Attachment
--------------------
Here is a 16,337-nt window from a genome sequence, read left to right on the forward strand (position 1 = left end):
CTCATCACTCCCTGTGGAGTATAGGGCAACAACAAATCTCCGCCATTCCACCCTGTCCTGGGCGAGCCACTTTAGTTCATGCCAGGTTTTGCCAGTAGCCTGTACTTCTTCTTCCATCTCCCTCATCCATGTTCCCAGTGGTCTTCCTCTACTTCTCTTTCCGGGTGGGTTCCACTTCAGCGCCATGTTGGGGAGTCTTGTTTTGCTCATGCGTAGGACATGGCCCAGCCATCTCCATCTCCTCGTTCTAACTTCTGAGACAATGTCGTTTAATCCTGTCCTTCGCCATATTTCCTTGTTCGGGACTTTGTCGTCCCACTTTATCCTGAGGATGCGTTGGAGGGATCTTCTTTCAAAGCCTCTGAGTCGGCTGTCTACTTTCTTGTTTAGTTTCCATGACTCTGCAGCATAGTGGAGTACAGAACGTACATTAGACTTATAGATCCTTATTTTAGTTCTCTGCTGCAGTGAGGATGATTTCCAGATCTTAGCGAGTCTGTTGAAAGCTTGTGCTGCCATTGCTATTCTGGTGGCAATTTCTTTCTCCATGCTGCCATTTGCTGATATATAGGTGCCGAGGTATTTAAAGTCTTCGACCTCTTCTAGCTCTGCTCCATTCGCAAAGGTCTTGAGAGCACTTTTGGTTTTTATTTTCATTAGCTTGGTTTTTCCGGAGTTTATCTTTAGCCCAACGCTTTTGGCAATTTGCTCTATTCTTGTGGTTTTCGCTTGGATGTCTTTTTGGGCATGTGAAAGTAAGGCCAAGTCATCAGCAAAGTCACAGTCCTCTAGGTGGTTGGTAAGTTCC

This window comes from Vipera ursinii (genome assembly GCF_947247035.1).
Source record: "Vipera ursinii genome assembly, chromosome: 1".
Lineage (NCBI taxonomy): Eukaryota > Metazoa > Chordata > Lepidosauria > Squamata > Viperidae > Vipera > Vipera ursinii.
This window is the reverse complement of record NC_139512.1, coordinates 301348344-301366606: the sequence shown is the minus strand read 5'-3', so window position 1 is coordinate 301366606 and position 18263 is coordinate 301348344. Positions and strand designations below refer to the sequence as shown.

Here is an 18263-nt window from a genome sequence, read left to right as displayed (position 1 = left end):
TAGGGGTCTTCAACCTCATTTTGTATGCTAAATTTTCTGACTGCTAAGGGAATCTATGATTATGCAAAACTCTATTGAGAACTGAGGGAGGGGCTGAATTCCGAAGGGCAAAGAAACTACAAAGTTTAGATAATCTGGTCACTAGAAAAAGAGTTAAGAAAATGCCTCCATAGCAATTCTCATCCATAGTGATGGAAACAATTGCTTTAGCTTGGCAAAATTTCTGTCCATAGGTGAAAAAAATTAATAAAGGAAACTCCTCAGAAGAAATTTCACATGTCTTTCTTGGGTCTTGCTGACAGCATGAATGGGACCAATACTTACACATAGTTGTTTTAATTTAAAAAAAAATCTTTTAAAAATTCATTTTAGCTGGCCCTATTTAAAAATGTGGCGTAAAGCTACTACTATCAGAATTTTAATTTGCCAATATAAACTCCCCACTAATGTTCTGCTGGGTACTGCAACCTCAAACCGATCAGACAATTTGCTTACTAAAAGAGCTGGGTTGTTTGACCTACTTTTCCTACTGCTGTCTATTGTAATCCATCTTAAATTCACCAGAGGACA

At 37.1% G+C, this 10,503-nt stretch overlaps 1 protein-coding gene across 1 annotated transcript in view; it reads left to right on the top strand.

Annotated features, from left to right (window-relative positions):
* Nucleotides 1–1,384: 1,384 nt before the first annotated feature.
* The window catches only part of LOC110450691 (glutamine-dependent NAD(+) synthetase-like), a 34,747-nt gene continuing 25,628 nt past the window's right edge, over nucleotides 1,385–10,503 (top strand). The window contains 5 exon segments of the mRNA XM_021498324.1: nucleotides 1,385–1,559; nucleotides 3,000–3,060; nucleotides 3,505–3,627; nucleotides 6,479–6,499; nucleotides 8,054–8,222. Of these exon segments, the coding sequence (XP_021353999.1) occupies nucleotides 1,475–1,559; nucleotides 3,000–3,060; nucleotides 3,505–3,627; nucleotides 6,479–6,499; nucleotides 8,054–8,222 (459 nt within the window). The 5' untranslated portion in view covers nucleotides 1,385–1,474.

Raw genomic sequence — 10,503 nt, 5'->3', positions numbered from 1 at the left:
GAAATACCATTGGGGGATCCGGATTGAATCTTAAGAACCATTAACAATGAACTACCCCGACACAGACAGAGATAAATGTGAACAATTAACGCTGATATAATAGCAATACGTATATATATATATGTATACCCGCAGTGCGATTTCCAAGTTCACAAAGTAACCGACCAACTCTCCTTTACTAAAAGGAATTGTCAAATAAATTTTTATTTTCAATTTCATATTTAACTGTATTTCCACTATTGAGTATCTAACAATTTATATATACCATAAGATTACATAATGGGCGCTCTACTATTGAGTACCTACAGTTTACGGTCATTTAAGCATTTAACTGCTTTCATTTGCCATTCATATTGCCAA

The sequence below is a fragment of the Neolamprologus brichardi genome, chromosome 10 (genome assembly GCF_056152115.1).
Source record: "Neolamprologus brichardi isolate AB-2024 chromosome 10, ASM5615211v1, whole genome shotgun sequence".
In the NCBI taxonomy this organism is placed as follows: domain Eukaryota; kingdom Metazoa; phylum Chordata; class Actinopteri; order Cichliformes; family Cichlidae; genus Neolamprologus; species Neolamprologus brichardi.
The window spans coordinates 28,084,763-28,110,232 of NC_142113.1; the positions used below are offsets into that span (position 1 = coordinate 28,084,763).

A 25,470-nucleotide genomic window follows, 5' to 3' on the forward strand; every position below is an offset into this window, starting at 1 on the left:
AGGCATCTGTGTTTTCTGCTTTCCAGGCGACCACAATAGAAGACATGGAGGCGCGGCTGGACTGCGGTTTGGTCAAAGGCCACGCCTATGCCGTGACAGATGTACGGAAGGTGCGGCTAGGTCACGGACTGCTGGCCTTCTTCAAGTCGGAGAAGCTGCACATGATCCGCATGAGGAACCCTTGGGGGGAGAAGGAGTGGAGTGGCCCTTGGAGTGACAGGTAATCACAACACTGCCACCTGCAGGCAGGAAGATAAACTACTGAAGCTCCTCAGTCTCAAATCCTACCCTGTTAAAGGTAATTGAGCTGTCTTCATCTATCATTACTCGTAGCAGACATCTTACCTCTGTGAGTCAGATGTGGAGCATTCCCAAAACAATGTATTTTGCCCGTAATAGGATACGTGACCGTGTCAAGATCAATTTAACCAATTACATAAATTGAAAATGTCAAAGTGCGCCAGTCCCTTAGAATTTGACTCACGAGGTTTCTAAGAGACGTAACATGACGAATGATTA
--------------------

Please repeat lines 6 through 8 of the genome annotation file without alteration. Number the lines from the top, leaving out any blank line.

This window is the reverse complement of record NC_139512.1, coordinates 301348344-301366606: the sequence shown is the minus strand read 5'-3', so window position 1 is coordinate 301366606 and position 18263 is coordinate 301348344. Positions and strand designations below refer to the sequence as shown.

Here is an 18263-nt window from a genome sequence, read left to right as displayed (position 1 = left end):
TAGGGGTCTTCAACCTCATTTTGTATGCTAAATTTTCTGACTGCTAAGGGAATCTATGATTATGCAAAACTCTATTGAGAACTGAGGGAGGGGCTGAATTCCGAAGGGCAAAGAAACTACAAAGTTTAGATAATCTGGTCACTAGAAAAAGAGTTAAGAAAATGCCTCCATAGCAATTCTCATCCATAGTGATGGAAACAATTGCTTTAGCTTGGCAAAATTTCTGTCCATAGGTGAAAAAAATTAATAAAGGAAACTCCTCAGAAGAAATTTCACATGTCTTTCTTGGGTCTTGCTGACAGCATGAATGGGACCAATACTTACACATAGTTGTTTTAATTTAAAAAAAAATCTTTTAAAAATTCATTTTAGCTGGCCCTATTTAAAAATGTGGCGTAAAGCTACTACTATCAGAATTTTAATTTGCCAATATAAACTCCCCACTAATGTTCTGCTGGGTACTGCAACCTCAAACCGATCAGACAATTTGCTTACTAAAAGAGCTGGGTTGTTTGACCTACTTTTCCTACTGCTGTCTATTGTAATCCATCTTAAATTCACCAGAGGACA